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HORSE PACKING AND PREDATORS
Meeting game animal on the trail You might meet a moose or a big bear that wont get off the trail. Moose will occasionally run through a pack string. I have a friend who had a moose run through his experienced pack string and one of his pack animals panicked and it jumped off a cliff trail. Unfortunately the horse didnt survive the fall.
Bees and Horses There is very little possibility of going near a bee hive on a well used trail. The danger of encountering bee hives is when you go cross country. When you are marking a trail to pack out an elk be very observant of bees in the area and the possibility of bee hives. While packing, if you ever encounter bees hives the only solution is to try and keep the pack string going quickly forward until you are out of the area. Expect to have broken break away strings and packs that need to be reloaded.
Bears on the Trail Most bears that hear you coming will quickly get off the trail. A friend told me he met a huge bear on the trail that wouldn’t leave. The bear probably around 7'. The bear stood his ground making pawing and waving motions toward the outfitter. The outfitter did not have a weapon and had to turn his pack string around and go on another longer trail to his camp. I always have a pistol or rifle when I’m in the back country. to protect my horses from predators.
Camping in Grizzly Country Clients of an Outfitter I know couldn’t sleep at night hearing the grizzlies outside their tent. The Outfitter's solution, set up an electric fence, powered by solar energy, around the perimeter of his camp. Thereafter, the grizzlies got shocked and didn’t enter the camp and the clients slept much better.
Wolves in Idaho, Montana, Wyoming Wolves were released in Idaho, Montana and Wyoming in 1996. The wolf population hasexploded. In 2002, as reported in a major Idaho newspaper, a hunter had three horses tied to his horse trailer at the trail head and wolves attacked the horses. One horse broke her back rearing to get away and the other 2 horses broke their lead ropes to escape. Both horses were never found and were probably eaten by wolves.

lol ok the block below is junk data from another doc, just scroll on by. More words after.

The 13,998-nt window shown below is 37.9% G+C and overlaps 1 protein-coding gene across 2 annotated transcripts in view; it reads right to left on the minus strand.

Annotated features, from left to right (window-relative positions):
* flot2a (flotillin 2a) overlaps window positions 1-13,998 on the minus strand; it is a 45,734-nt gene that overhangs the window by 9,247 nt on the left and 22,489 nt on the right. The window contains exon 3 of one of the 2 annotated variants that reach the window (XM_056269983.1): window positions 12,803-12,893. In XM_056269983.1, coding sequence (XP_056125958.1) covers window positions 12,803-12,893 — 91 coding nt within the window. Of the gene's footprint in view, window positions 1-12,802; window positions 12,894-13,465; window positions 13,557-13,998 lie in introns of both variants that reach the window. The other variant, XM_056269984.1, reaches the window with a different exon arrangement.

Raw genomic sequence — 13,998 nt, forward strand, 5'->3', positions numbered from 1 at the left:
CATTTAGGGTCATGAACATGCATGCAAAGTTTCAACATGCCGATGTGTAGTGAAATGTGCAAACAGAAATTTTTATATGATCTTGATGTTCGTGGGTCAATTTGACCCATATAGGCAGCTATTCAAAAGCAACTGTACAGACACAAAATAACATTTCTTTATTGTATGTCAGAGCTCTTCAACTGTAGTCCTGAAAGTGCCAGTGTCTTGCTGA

In 2003, and many times thereafter, I was bugling elk in the Wilderness and had wolves “howl” back at my bugle for the first seven days. An outfitter’s pack string was surrounded at night on the trail, near my camp, while making night pack trip. A friend of mine hunting alone in the Wilderness, 4 miles from my camp, had his camp surrounded by wolves at night. The wolves were howling and after his horses and mules. The horses were properly high lined and did not get loose. My friend returned to the trail head the next day to set up camp so his animals would be safer.
Fortunately, there were no horses or mules injured or killed from the wolf encounters, which happened in a 5-6 square mile area. I no longer ride my horses to my hunting areas and high line them. To me, putting my horses alone on a high line in the Wilderness would be inviting a wolf attack. I also have reservations about leaving my horses at my wilderness camp for fear of a wolf attack. If wolves ever get close to my horses – I know the wolves are there for only one reason, to eat my horses. And, I would kill every wolf I could for only one reason – to protect my horses. It should be noted that the USFWS will not reimburse for horses killed by wolves. My approach to predators, any predator that gets near my horses is short for this world, regardless of any regulation.